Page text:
- by Graham Holton
- The Guardian
- Issue #2016
US Andersen Air Base, Guam. Photo: LCPL Van Noble Iii, Usmc – catalog.archives.gov
Under the heading “Australia Faces Massive Existential Threat from China,” Christopher Joye writes that: “The spectre of Chinese nuclear submarines, destroyers, fighters and bombers based in Solomon Islands, 1750 kilometres from Australia’s mainland (and closer than New Zealand), brings the looming prospect of global conflict right to our doorstep” (Australian Financial Review, 22 April 2022). The Washington Times also reported that there was concern that China’s increased “military activity” and influence in the Indo-Pacific would destabilise the region, as Fiji could be utilised as a “stopover for China’s troops for tactical replenishments.” China’s intention to build a naval base in the Solomon Islands would intimidate Australia.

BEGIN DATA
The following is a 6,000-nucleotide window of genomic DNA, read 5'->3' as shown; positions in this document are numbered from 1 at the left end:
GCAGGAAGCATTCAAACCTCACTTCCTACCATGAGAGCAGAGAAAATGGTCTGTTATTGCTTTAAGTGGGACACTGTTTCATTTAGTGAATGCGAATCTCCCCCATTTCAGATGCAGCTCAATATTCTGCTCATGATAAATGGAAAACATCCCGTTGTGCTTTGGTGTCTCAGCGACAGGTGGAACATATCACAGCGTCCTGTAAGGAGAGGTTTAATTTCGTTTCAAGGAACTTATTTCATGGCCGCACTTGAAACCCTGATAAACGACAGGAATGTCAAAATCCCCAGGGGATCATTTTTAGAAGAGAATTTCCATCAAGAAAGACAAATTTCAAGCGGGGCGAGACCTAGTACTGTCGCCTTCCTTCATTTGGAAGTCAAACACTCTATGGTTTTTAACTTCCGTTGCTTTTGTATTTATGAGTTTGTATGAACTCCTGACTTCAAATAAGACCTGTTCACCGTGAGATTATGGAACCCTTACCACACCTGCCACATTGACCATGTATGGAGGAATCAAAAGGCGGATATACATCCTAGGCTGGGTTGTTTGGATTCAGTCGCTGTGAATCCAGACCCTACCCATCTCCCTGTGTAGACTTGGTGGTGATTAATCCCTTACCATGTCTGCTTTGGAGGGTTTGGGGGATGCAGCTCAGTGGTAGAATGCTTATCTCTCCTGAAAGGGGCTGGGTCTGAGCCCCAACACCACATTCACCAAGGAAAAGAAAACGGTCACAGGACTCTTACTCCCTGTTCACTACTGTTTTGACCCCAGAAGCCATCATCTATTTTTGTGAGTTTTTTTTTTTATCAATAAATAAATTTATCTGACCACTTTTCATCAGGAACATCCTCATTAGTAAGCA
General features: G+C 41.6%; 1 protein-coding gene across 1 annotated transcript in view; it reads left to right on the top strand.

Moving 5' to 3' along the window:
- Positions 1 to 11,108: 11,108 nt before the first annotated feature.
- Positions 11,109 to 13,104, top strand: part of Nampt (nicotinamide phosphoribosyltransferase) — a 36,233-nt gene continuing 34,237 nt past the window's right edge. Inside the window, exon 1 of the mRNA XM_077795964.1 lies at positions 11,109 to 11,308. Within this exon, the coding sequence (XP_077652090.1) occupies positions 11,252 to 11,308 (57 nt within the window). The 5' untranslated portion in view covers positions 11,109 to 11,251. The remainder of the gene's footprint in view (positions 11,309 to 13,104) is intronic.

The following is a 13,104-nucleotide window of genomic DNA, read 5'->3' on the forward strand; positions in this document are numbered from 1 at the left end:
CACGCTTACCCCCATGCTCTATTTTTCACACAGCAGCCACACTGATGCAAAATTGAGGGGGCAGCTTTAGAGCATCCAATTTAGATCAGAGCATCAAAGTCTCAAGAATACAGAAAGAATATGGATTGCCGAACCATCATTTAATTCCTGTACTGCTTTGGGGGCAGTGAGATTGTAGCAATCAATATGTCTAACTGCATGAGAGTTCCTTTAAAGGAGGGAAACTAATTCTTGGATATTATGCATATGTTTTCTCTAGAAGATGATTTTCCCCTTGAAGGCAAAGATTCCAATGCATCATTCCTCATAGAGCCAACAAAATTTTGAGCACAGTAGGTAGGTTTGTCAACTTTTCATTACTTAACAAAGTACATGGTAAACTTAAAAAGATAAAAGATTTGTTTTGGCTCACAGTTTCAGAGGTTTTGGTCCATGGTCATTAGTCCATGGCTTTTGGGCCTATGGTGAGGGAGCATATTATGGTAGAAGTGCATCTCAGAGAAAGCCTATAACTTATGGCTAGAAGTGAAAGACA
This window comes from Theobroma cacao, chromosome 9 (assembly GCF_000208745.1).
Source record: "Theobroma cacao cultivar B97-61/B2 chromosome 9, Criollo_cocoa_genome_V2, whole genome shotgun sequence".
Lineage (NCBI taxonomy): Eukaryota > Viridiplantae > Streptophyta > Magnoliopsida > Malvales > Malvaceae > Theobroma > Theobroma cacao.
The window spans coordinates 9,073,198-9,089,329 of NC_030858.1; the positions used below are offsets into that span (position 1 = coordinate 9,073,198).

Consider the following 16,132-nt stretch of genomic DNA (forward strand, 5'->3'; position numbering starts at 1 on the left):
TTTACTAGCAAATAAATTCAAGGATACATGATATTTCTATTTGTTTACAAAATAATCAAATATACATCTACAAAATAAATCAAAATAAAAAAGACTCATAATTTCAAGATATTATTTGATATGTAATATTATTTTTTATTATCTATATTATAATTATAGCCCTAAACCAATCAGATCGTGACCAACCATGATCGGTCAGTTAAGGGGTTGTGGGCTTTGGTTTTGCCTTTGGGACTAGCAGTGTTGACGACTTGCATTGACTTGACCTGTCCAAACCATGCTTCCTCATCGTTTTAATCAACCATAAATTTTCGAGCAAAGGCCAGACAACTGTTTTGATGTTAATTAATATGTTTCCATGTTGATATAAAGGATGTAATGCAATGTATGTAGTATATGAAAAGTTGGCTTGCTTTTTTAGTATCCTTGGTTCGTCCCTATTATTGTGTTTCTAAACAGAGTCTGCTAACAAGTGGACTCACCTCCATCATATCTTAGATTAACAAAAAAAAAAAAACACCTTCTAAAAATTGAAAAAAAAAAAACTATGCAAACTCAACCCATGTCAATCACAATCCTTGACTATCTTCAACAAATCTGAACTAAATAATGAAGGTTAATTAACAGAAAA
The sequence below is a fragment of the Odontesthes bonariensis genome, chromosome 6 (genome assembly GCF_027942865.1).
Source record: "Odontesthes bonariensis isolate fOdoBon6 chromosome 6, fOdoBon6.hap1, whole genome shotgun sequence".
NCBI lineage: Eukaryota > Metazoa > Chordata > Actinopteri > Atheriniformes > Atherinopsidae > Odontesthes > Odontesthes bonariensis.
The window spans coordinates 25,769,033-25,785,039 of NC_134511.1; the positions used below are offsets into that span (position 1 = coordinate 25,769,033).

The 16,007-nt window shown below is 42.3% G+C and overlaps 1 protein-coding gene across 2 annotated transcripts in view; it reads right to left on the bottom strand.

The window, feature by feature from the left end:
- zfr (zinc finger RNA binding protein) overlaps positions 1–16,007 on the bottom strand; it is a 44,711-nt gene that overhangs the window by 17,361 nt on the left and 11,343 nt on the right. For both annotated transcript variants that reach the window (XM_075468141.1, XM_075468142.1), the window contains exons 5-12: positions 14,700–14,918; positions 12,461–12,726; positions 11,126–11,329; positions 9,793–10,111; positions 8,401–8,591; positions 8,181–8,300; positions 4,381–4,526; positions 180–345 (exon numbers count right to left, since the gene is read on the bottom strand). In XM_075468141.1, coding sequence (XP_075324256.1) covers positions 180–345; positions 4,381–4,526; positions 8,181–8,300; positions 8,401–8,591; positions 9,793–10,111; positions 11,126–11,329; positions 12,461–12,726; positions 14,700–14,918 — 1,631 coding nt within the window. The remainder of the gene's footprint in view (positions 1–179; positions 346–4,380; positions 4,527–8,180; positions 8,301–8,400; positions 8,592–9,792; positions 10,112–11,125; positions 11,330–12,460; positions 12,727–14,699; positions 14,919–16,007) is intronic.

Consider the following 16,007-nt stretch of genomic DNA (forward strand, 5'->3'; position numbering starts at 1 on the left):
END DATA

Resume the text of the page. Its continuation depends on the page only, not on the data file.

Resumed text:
The senior analyst at the Australian Strategic Policy Institute (ASPI), Malcolm Davis, went even further and said that if war broke out between China and Taiwan, the US would pull Australia into the conflict. “I would certainly say it’s in the seventy to eighty per cent chance, because […] it’s inconceivable that Australia would not support the United States if it was going into that sort of conflict.”
In May, to counter these claims, Chinese Foreign Minister Wang Yi said at a press conference, that under China’s proposed “China-Pacific Island Countries Common Development Vision” and “Five-Year Action Plan (2022–26)” projects, the volume of trade between China and its multilateral economic partners would double and increase its influence through its China-Pacific Island Countries Ministerial Dialogue on Law Enforcement Capacity and Police Cooperation project.
The United States has its own “Indo-Pacific Economic Framework for Prosperity” initiative, and Australia is already a major supplier of foreign aid and trade in the Pacific, making its diplomatic connections outweigh those of China. Yet China’s initiatives are seen as in conflict with Australia’s existing economic and security, with Prime Minister Anthony Albanese describing China as a “direct challenge” to Australia.